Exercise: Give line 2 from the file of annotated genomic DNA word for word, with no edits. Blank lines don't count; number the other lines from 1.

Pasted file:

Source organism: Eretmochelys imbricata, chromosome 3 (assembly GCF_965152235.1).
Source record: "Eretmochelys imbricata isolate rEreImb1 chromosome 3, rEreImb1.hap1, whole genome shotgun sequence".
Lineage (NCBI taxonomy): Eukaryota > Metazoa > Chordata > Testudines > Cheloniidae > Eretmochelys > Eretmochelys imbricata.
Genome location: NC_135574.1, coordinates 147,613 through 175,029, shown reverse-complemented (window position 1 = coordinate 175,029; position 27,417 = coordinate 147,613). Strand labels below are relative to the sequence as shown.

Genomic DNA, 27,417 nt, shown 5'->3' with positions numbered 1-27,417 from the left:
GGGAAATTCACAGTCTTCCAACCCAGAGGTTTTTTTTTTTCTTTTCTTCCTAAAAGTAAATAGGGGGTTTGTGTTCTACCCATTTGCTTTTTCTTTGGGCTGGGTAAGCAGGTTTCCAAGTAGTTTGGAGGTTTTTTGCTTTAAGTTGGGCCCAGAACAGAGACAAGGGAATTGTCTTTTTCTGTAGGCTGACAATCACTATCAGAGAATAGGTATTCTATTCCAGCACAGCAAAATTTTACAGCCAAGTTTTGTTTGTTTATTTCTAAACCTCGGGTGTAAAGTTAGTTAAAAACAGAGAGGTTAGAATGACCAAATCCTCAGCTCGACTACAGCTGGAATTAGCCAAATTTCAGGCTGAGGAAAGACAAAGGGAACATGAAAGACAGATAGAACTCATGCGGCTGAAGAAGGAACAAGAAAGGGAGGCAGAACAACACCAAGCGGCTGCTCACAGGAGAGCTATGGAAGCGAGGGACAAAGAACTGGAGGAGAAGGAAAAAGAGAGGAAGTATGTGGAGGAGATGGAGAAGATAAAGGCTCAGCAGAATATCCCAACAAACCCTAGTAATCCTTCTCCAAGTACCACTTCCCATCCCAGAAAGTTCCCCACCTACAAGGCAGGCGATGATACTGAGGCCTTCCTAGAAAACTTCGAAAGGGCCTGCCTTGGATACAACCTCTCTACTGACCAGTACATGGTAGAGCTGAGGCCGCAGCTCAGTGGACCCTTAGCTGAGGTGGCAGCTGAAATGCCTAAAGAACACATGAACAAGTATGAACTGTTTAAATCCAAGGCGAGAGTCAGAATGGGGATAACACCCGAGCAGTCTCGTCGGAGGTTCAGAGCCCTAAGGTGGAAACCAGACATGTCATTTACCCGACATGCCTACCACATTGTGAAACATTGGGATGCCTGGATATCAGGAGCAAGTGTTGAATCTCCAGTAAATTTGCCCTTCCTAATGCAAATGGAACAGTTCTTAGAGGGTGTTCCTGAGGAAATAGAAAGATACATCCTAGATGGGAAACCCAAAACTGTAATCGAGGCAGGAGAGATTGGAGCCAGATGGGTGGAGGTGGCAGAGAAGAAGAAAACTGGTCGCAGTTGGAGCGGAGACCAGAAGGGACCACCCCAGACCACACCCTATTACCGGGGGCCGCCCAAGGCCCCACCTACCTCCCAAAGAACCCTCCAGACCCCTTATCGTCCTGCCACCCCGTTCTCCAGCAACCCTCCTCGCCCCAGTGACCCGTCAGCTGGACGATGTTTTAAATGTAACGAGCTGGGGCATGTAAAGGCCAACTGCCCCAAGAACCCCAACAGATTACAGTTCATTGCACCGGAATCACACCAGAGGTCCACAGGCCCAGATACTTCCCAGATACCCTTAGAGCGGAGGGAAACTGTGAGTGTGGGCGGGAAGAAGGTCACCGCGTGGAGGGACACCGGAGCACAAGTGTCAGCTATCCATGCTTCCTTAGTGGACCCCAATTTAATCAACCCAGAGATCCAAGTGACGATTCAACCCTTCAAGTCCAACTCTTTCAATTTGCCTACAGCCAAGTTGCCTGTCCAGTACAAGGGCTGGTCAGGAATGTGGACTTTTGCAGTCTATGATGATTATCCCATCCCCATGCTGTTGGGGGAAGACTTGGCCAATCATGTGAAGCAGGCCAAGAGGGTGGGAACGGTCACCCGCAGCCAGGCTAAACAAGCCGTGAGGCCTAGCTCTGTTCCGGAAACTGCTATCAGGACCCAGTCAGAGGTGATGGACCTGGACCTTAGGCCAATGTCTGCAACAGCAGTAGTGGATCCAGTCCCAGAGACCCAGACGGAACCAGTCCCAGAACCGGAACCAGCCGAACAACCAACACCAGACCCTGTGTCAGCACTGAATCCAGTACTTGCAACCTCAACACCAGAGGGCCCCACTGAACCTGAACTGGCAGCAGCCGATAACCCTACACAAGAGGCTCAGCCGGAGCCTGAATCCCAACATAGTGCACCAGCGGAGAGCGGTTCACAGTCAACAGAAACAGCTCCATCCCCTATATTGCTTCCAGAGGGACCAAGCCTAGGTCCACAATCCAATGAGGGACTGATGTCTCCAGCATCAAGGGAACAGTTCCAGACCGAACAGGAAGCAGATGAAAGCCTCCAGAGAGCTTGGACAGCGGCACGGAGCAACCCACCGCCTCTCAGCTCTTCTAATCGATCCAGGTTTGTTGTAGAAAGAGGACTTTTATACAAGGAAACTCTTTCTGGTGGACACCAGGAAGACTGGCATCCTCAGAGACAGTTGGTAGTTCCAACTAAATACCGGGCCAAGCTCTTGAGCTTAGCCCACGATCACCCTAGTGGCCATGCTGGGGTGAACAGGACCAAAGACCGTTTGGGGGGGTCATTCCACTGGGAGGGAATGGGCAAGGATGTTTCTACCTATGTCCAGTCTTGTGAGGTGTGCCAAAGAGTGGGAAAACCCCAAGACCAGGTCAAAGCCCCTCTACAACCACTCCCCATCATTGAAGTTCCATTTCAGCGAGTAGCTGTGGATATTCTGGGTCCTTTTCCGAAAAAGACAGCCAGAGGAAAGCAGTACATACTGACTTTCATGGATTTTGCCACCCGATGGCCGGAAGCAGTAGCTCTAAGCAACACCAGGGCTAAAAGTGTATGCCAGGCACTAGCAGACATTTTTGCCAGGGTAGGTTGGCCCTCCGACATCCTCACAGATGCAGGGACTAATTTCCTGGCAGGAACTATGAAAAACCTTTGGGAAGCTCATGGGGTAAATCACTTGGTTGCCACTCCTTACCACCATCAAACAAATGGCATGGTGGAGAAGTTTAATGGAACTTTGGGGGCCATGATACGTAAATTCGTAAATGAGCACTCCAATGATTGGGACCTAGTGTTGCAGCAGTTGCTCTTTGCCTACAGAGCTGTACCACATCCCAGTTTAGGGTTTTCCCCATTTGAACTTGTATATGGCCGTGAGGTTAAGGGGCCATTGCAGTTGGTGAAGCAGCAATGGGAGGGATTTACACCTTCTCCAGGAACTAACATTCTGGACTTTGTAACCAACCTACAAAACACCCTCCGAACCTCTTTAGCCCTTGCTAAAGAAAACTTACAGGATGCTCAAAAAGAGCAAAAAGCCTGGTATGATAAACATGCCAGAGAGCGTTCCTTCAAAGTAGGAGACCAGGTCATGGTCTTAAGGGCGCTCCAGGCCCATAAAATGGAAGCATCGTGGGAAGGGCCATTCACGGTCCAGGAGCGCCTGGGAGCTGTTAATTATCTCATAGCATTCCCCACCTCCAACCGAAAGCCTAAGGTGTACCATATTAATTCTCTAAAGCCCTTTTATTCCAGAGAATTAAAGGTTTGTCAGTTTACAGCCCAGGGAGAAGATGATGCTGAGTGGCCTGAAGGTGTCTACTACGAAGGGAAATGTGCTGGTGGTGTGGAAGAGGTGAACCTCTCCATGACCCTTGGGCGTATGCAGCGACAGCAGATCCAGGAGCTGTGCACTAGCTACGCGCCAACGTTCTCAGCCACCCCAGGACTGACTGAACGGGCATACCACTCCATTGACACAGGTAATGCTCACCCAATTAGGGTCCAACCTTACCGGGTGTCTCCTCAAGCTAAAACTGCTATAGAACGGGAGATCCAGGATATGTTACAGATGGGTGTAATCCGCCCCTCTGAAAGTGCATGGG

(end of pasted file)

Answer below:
Source record: "Eretmochelys imbricata isolate rEreImb1 chromosome 3, rEreImb1.hap1, whole genome shotgun sequence".